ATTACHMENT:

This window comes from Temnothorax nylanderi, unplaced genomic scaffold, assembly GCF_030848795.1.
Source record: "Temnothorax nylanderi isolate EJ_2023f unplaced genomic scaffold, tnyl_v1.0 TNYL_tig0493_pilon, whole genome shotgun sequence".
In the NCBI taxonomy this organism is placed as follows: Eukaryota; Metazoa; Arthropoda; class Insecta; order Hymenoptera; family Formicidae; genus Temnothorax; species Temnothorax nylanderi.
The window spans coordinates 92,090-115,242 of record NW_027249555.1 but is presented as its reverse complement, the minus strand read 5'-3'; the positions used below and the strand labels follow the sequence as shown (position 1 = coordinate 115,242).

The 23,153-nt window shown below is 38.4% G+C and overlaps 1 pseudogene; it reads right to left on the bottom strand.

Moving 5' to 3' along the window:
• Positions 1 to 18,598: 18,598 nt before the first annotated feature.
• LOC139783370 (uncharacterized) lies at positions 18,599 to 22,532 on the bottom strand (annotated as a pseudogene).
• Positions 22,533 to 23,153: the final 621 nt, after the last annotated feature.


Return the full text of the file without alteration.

This window comes from Temnothorax nylanderi, unplaced genomic scaffold, assembly GCF_030848795.1.
Source record: "Temnothorax nylanderi isolate EJ_2023f unplaced genomic scaffold, tnyl_v1.0 TNYL_tig0493_pilon, whole genome shotgun sequence".
In the NCBI taxonomy this organism is placed as follows: Eukaryota; Metazoa; Arthropoda; class Insecta; order Hymenoptera; family Formicidae; genus Temnothorax; species Temnothorax nylanderi.
The window spans coordinates 92,090-115,242 of record NW_027249555.1 but is presented as its reverse complement, the minus strand read 5'-3'; the positions used below and the strand labels follow the sequence as shown (position 1 = coordinate 115,242).

The 23,153-nt window shown below is 38.4% G+C and overlaps 1 pseudogene; it reads right to left on the bottom strand.

Moving 5' to 3' along the window:
• Positions 1 to 18,598: 18,598 nt before the first annotated feature.
• LOC139783370 (uncharacterized) lies at positions 18,599 to 22,532 on the bottom strand (annotated as a pseudogene).
• Positions 22,533 to 23,153: the final 621 nt, after the last annotated feature.